Jerry Thrash, of Queen’s Creek Outfitters, contributed the following:
Spot continue to be caught at Cherry Point, off Gwynn Island in 25 to 30 feet of water, at the Spike (#3 Rappahannock marker), and at Butlers Hole. Numerous Spanish mackerel are available along the drop off at Windmill Bar, and there have been good numbers of fish caught near R2 and southward towards Wolf Trap. The Spanish bite was best at 6 to 8 knots as shown on the GPS (slower speeds produce bluefish). Flounder season reopened with fishing slower than it was when the season closed. Although there were 13 citations registered this weekend, the fish were hard to find. Our citations include 8 caught during the Mathews Boys and Girls Club Flounder Tournament on Saturday August 2nd. About half the boats that fished the tournament had no keeper fish to weigh in. Red drum continue to be available almost anywhere there is grass or shell bottom. They are mixed with croaker, spot, and small stripers and are hitting Gulp baits.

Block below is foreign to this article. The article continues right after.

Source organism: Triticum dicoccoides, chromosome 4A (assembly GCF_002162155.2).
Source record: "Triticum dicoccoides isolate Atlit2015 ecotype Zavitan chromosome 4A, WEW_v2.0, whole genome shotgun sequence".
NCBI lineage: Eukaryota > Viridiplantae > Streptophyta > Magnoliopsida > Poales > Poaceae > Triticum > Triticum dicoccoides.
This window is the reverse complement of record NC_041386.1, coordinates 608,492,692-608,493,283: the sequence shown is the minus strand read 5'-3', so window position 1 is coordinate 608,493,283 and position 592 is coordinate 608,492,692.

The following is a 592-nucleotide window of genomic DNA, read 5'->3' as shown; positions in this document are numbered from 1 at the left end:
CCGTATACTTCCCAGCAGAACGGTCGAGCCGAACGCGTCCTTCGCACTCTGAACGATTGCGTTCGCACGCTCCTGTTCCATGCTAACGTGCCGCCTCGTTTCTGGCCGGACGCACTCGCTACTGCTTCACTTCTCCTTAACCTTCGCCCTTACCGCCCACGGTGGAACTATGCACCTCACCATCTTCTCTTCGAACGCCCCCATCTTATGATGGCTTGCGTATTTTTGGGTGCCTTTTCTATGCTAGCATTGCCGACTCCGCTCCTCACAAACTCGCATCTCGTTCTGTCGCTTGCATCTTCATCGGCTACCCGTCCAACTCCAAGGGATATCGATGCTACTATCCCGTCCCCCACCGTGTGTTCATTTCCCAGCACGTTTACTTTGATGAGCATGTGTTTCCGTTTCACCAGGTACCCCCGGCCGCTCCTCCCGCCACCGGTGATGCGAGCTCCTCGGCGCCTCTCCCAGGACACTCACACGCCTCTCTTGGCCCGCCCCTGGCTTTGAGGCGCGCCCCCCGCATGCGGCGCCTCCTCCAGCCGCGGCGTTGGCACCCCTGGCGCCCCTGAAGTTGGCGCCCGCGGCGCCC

Offshore boats are doing very well at the Virginia Beach Fishing Center. White marlin and numerous dolphin were reported up to 30 pounds. There was a huge white marlin bite at the Norfolk Canyon, and a few sailfish have come back from the Cigar. Inshore, abundant cobia were found off of Sandbridge (in the 40-to 90-pound range). These anglers scored cobia while trolling off of the beach. Croaker are very active at the mouth of the Cheaspeake Bay. Anglers were also doing well with king mackerel, flounder, and puppy drum.
Paula at Fisherman’s Wharf Marina reports that marlin and dolphin fishing are doing great at the Norfolk Canyon. Last week, one boat reported 10 white marlin releases! The tuna action seems to be over, but the rest of the species at the Canyon are keeping anglers busy.
Anglers at the Ocean View Pier have been catching spot, croaker, and flounder this week. Over the weekend, 2 citation pompano were weighed in at 2 pounds, and 2 pounds, 4 ounces.
At the Lynnhaven Pier, there are reports of numerous spot, sea mullet, taylor bluefish, and flounder. Several keeper flounder were caught during the week. Spanish mackerel were hooked as well.
The catch at the Virginia Beach pier included spot, and sea mullet. The weekend produced croaker, Spanish mackerel, and legal-sized striped bass.